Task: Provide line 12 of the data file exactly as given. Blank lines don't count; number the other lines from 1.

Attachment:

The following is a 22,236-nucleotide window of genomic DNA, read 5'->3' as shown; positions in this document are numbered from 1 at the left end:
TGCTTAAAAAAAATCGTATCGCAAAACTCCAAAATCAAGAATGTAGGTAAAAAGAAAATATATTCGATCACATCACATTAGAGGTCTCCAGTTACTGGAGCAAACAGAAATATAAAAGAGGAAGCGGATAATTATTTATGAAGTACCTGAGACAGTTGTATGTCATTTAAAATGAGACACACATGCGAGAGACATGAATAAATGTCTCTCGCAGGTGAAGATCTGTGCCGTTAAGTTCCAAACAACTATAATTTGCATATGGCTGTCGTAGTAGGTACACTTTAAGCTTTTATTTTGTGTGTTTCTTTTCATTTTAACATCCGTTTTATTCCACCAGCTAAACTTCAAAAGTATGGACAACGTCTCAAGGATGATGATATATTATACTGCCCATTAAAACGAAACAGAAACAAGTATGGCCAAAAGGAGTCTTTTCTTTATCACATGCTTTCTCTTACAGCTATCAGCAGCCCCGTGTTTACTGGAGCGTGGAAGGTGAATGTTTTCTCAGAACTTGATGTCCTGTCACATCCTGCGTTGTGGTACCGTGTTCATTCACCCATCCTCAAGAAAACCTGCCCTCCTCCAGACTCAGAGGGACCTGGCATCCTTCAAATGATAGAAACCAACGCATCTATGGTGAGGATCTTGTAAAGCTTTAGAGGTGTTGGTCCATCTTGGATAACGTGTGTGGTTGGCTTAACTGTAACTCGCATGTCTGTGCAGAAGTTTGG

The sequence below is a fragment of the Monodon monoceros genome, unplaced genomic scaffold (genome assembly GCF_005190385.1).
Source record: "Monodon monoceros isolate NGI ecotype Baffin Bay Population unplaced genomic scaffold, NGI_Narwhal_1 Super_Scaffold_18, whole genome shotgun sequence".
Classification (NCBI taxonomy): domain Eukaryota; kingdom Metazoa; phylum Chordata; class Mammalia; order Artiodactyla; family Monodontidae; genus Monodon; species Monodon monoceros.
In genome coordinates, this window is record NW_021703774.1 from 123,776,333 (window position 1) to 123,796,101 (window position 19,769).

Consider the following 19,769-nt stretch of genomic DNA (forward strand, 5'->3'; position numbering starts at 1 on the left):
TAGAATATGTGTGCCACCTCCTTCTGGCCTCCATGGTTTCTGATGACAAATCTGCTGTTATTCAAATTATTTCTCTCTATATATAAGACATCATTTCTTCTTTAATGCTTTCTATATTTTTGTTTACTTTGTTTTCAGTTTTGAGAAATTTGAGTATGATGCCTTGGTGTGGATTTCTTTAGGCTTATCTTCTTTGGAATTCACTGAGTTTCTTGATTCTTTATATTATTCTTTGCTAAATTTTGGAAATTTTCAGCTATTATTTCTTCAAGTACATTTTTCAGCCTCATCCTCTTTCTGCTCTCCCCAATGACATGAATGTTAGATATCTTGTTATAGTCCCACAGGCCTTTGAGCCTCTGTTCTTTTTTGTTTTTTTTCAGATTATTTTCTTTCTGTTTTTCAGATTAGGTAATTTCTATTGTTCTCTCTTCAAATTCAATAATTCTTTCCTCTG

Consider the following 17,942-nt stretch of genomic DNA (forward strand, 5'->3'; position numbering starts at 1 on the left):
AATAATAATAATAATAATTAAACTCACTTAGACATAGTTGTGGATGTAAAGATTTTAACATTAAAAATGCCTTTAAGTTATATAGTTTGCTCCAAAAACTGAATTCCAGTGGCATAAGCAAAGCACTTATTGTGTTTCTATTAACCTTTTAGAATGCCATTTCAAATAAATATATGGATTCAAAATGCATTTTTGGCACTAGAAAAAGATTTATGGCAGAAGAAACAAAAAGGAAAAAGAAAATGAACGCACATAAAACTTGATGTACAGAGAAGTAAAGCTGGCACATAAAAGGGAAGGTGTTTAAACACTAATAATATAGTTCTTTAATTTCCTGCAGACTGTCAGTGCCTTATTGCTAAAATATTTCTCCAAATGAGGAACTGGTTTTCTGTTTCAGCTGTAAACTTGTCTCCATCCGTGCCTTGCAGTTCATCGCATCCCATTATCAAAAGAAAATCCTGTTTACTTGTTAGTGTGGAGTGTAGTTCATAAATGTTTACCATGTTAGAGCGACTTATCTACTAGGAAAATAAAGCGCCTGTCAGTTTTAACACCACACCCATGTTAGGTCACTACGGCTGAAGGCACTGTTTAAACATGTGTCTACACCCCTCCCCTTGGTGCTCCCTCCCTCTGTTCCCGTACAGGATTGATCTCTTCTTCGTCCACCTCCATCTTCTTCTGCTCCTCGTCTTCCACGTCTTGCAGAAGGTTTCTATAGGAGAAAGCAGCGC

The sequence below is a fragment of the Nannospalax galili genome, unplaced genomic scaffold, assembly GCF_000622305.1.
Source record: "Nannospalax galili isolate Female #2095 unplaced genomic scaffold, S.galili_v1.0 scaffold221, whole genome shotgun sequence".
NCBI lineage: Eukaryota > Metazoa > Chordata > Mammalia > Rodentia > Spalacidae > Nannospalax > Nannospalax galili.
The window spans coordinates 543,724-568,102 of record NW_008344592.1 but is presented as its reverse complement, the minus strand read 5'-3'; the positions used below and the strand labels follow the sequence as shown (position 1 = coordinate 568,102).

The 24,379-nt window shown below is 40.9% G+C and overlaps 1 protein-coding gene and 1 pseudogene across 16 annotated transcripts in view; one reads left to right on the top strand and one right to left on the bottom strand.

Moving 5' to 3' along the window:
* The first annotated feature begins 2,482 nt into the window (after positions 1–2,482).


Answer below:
Source record: "Nannospalax galili isolate Female #2095 unplaced genomic scaffold, S.galili_v1.0 scaffold221, whole genome shotgun sequence".